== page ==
The Ecologist: My grandfather and the Colorado Plateau shared the same harsh and uncompromising texture. Whether contemplating a rising sun atop a stolen horse recently gentled from running wild in Mesa Verde N.P., teaching me how to braid stampede strings from horse hair, or singing an opera aria he had learned in Belgium in World War I, his actions and words blended into the heartbeat and breathing of the landscape about. Aguelo–which means grandfather in the Judeau-Spanish we spoke–detested the plundering of resources, the ineptness of land managers, and the greed of developers and politicians who promoted the pillaging of rural economies and the unmitigated overuse and pollution of natural resources: grass, water, clean air.
He grazed cattle in the high pastures of the San Juan Mountains until the Forest Service fined him once too many times for not putting out enough cows! “Over-grazing is like pulling the principle out of your savings account to live large today without regard for the future,” he would say. “A blind man pisses in his cup by accident. We’re pissing in our own cup of coffee with our eyes wide open but shut to what’s going on around us” was how he described the denial practiced by other ranchers, townspeople, and politicians. I wonder what he would say today! The plundering has not diminished.
It was from this man that I learned the basics of ecology. His disdain about people who talked about change but did little to make it happen mentored my ideas about underground environmental activism. I am a man of contradictions, a man who feels uncomfortable without a broad-brimmed cowboy hat, a man who can’t balance his own checkbook but will spend everything he has to actively promote restoration of the Colorado Plateau.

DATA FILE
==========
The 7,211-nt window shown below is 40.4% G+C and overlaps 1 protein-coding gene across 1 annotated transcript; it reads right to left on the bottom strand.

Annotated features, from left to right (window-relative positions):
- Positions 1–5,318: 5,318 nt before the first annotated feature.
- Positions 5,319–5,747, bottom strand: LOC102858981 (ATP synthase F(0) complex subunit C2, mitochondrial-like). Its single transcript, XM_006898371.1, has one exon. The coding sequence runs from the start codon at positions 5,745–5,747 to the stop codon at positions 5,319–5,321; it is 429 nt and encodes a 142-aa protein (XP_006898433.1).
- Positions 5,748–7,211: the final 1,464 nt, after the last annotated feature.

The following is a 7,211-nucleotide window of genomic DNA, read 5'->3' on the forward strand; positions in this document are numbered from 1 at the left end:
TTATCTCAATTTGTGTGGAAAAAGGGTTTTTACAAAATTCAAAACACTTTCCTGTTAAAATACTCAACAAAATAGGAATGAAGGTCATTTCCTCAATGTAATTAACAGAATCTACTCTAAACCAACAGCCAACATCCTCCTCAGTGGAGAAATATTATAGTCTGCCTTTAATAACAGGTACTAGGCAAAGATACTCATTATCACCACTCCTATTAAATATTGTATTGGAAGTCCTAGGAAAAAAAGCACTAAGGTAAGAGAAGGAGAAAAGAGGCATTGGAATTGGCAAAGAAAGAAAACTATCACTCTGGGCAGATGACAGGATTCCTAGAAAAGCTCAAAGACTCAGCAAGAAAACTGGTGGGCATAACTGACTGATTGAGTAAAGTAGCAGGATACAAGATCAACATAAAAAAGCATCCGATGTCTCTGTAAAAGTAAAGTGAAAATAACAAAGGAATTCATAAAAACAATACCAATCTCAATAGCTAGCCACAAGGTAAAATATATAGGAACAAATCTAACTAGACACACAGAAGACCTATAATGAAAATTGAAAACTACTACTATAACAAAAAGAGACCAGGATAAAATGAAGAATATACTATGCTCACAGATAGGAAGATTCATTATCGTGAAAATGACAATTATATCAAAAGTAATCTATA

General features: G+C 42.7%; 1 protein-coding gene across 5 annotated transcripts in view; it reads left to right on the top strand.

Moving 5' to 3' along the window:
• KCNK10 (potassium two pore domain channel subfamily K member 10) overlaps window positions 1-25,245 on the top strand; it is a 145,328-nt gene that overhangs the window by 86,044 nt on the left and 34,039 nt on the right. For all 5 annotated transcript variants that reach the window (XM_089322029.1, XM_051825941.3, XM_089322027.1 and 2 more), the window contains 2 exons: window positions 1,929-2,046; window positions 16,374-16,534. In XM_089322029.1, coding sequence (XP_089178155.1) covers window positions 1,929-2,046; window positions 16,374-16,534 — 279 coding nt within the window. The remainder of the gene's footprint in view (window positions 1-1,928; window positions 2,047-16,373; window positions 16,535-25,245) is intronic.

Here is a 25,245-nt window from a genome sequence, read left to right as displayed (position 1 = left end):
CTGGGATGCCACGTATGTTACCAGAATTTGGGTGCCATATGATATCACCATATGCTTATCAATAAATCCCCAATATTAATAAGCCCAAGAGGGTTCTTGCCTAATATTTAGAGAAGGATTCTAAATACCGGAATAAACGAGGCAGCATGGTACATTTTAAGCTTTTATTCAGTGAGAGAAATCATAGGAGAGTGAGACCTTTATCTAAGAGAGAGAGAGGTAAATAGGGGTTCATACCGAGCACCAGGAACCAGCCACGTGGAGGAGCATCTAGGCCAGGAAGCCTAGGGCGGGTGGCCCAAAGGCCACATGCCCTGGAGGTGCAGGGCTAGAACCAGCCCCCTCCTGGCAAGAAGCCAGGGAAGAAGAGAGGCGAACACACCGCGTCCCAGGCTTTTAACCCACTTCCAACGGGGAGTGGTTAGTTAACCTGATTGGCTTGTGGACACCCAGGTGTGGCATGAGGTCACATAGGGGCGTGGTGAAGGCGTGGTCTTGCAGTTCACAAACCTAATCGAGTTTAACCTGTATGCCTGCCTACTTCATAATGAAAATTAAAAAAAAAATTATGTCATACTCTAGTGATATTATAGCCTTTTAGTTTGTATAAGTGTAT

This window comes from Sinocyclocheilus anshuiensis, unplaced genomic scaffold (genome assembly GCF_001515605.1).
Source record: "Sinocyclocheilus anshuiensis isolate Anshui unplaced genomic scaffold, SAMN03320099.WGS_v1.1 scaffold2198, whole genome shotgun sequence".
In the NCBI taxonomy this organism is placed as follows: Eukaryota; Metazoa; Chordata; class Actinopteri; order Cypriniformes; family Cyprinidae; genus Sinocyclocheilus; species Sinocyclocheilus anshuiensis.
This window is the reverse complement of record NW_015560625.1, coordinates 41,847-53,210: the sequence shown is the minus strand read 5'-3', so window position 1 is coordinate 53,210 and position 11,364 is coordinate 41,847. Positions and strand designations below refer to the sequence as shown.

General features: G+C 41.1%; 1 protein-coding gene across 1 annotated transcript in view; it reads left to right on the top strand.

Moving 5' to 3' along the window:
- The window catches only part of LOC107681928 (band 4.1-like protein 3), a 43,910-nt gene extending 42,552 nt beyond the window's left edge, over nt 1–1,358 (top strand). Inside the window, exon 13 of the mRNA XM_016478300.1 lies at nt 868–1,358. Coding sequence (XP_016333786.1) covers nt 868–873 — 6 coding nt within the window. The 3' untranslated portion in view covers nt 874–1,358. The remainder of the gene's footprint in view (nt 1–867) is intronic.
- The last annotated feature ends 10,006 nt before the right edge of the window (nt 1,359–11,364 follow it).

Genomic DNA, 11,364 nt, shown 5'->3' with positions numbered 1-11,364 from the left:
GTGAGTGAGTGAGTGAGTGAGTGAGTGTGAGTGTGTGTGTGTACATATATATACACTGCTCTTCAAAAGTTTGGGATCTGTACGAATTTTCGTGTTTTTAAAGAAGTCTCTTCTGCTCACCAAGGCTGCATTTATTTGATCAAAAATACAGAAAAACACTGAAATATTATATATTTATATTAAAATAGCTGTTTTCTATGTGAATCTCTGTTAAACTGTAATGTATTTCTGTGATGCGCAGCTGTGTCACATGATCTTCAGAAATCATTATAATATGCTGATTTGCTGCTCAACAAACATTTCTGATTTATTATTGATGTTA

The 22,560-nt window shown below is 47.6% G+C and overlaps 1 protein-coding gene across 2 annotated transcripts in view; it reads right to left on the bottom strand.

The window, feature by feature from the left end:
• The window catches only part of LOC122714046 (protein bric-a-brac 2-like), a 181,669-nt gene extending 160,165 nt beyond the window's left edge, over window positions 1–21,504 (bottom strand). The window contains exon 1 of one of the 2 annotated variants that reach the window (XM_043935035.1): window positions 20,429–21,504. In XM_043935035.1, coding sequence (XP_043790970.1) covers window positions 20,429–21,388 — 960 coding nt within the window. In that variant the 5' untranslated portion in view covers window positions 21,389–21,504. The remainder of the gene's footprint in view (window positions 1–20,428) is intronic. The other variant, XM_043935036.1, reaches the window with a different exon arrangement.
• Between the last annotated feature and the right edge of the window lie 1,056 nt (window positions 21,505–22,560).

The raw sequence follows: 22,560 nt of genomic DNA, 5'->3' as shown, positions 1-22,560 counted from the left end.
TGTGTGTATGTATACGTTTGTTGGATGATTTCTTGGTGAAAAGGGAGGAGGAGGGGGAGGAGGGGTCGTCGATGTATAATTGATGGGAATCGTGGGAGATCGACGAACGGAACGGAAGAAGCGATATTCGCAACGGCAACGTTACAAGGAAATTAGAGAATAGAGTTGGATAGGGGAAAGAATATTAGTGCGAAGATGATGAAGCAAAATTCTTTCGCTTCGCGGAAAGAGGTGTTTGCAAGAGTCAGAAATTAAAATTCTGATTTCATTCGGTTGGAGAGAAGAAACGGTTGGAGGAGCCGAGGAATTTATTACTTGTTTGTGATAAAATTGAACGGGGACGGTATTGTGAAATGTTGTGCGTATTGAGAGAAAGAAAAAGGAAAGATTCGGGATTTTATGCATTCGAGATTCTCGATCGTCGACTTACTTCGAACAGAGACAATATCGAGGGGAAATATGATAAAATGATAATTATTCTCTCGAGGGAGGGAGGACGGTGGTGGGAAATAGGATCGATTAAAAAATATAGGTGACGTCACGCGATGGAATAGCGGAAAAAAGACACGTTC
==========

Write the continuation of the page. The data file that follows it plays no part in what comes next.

It was from my grandfather that I learned to love this wild land where, breathless, I once looked down into a narrow canyon of the Colorado before it was flooded by Lake Powell and saw a blue heron balanced on one foot, a cutthroat trout hiding in the back water behind a boulder, and dared to drink untainted water from the creek from the same spot that elk and deer drank. ~A.J.
The Economist: A.J., if confronted, it would take me a while to figure out which end of a horse is the front. While my kids are seventh-generation Utahns, I grew up in the suburbs of California and Florida. My father was a Silicon Valley technology business guy, and our homes were variously on the coastal foothills of the southern Bay Area or on a boat canal on the east coast of southern Florida. The communities we lived in were bustling with wealth and commerce, but there was not much in the way of hay, horses, or red rock.
I came to Utah to go to the University of Utah in 1974. When I graduated from high school, I had lived in California with family friends after my parents moved back to Florida a year earlier. When the time came to apply for college, the state schools in California said I wasn’t a resident because my parents didn’t live there, and the Florida schools said I wasn’t a resident because I didn’t live there. So I got out a map and put 50 mile circles around the good engineering schools, my interest at the time, and chose the one with the most ski resorts in the circle. Except for one year, when I worked for Intel Corp., back in Silicon Valley again, I have lived in Utah ever since, the place I came to because of its extraordinary out-of-doors, and loved it here.